Tuesday, November 25, 2014

Cerutty on "Hibernating"

I don't mean to be critical,think of this as an observation with a question: why is it that everywhere I turn I see people talking on cellphones? Be it in the car,going into a store,in the store,going out of the store,walking down the street, I see people on cellphones. What is most disturbing is the number of people I see texting while driving.There is no doubt in my mind that cellphone use is habit forming, and to many,addicting. However the purpose of today's post is not to rant about cellphone use and abuse but it did give me the idea for what you are about to read. Today we consider the necessity for athletes to "hibernate" periodically,to get away from it all; away from the noise and the busyness of everyday life. Cerutty addresses this subject quite nicely in the following excerpt from one of his early writings.
"Few or no animals would appear to function without periods of rest. Many have periods of hibernation. Man can benefit similarly.For many years I practiced this principle.At least twice a year it is good to get away from it all.This does not mean tearing off to some social place for a round of fun. Hibernation is when we go to some remote place and rest.I conceive it as perfect when we assume a hut or cabin,with or without companions,where we are 'snowed in'.There is food,firing,books.We lie about,resting alot; eating a little,reading resting,dozing,perhaps chatting a little.After two or three days a man will leave and return to 'civilisation' like a giant refreshed."
To the above I'd add that your place of hibernation should have no TV or other electronic conveniences like radios and cellphones.If you do bring someone along with you make sure that they understand fully what is,or better said,isn't going to be happening.Solitude and having the opportunity to think and rest allows you to "recharge your batteries",to consider things you might never have considered if you hadn't taken the time to "hibernate".

Wednesday, November 12, 2014

My Favorite Running Books

Someone sent me a link to a list of the 50 best running books (thanks Jason), I always enjoy reading Best of Lists on most any subject. The thing that struck me about this list was the distinct lack of older running and related books. The following is my list of great running books, books I believe should be listed above any of the 50 on that list. In no particular order:
Self-Made Olympian Ron Daws, The Olympian by Brian Glanville, Athletics: How to Become A Champion Percy ...Cerutty, The Golden Mile aka The Herb Elliott Story,Herb Elliott, Running To the Top by Derek Clayton, Serious Runner's Handbook Tom Osler, Running the Lydiard Way Arthur Lydiard, No Bugles No Drums Peter Snell, Beyond Jogging Mike Spino, Van Aaken Method Dr. Ernst Van Aaken, most anything by Kenny Moore (Especially- Best Efforts), Runners and Other Dreamers John L Parker, Marathoning by Bill Rodgers and Joe Concannon, Pre by Tom Jordan, Middle-Distance Running by Percy Cerutty, Running To the Top Arthur Lydiard, Why Die by Graem Sims(Cerutty bio), I could go on but.....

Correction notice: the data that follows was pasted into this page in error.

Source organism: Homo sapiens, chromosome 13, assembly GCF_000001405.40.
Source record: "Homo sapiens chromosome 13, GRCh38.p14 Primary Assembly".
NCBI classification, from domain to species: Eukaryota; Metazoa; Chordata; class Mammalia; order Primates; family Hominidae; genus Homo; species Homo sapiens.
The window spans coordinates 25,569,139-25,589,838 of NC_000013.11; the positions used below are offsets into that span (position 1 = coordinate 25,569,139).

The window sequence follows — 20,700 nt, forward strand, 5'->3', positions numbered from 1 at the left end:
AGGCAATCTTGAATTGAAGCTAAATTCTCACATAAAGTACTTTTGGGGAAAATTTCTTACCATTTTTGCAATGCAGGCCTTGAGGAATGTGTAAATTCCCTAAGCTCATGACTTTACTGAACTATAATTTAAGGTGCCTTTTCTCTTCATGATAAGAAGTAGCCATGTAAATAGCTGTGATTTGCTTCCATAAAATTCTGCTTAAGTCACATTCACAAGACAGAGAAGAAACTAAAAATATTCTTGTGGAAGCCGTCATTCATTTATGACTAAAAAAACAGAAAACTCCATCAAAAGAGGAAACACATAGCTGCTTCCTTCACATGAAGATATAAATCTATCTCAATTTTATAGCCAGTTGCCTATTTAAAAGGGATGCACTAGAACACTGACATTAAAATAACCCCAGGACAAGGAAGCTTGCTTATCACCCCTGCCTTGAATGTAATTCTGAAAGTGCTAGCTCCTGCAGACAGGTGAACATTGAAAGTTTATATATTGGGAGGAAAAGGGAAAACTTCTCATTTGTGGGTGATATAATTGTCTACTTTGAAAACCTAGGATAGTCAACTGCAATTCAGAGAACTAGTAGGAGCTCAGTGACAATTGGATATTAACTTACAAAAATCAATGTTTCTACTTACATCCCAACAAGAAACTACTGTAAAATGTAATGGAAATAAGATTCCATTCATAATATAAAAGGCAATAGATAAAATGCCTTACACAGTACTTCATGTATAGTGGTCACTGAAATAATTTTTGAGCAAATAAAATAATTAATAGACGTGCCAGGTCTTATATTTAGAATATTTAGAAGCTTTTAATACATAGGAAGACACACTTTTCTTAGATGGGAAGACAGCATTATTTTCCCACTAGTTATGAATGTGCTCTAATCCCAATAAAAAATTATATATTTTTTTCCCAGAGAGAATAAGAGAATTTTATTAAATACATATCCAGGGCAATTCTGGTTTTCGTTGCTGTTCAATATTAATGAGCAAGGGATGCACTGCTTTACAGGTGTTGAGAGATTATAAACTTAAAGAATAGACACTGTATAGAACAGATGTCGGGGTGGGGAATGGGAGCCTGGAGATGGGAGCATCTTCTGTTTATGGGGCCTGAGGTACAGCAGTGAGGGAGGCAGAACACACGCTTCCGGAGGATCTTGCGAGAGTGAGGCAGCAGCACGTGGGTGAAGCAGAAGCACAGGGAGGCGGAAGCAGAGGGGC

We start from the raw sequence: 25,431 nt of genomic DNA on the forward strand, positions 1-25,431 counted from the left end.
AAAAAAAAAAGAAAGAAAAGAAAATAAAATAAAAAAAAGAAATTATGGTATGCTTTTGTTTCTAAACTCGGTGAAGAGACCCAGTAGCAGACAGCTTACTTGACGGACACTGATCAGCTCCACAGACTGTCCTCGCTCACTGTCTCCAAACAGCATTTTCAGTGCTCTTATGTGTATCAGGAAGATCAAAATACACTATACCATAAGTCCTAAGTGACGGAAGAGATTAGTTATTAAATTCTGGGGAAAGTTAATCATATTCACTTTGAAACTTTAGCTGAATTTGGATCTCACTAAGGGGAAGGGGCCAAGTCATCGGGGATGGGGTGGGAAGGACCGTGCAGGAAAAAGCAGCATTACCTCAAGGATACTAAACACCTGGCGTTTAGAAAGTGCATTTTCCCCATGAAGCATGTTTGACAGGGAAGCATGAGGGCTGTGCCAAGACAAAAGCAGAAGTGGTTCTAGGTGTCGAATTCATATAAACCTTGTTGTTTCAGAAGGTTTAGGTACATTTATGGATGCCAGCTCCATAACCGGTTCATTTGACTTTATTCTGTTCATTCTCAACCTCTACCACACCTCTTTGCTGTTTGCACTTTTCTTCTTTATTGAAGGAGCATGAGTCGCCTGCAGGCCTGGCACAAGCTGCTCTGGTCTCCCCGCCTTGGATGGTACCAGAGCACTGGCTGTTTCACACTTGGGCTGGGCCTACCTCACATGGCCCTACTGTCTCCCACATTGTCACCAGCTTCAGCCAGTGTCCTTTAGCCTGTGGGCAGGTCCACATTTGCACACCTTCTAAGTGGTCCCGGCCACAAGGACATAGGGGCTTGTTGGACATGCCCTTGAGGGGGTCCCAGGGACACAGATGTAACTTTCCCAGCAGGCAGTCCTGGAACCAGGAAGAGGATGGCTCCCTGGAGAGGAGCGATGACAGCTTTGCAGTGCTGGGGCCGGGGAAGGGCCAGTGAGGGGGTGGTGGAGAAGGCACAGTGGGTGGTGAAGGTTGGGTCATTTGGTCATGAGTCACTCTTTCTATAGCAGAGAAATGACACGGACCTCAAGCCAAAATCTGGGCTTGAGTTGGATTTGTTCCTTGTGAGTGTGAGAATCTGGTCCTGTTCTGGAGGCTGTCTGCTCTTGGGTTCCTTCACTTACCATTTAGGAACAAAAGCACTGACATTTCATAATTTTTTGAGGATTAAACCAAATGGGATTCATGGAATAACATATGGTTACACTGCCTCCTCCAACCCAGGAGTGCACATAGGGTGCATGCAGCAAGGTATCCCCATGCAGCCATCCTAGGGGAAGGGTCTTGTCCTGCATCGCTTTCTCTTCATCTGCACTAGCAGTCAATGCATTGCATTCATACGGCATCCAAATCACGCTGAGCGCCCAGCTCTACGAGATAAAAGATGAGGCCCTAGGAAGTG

Tuesday, November 4, 2014

Cerutty's Camp at Portsea

Portsea Daily Training Schedule
What follows is an excerpt by Herb Elliott of the daily training schedule at Portsea in Australia.

7a.m.--A five-mile run before breakfast in any direction our whim took us,followed by a dip in the ocean.
8a.m.--Breakfast of uncooked rolled oats(without milk) sprinkled with wheat germ,walnuts,sultanas,raisins and sliced banana. Perhaps a few potato chips to follow.
9a.m.--Swimming and surfing or outdoor chores like chopping wood,painting and carpentry.
Noon--Training and lectures at Portsea Oval,followed by another swim.
2p.m.--Lunch--fish and fresh fruit.
4p.m.--Weight lifting.
5p.m.--Ten-mile run along dirt roads ending once more at the beach.
7.p.m.--Tea and a general discussion led by Percy on a wide variety of subjects.
11p.m.--Lights out.

There is something to be said about the communal aspects of training with others. I don't know if you ever were able to go away to the summer camps they would hold prior to each cross-country season, but if you did, you'll understand what I mean. Getting together with other athletes while living and training together is a great experience,something that you will remember for the rest of your life.
Cerutty's camp was probably a little more difficult than the ones I was familiar with,Elliott recalled:Pain, not euphoria,set the tone of Cerutty's camp,and he preached on and about it, "Pain is the purifier..thrust against pain...walk towards suffering,love suffering,embrace it..."

One of Elliott's fellow athletes wrote this poem about Cerutty's regime:
A runner at the Pearly Gates,
His face was worn and old,
He bravely asked the man of fate
Admission to the fold.
"What have you done," St.Peter said?
"To seek an entrance here."
"I trained at Portsea,that was my task,
For many and many a year!"
Then wide the gates did open,
The angels clanged the bell.
"Come in and take a harp," he said,
"You've had enough of Hell."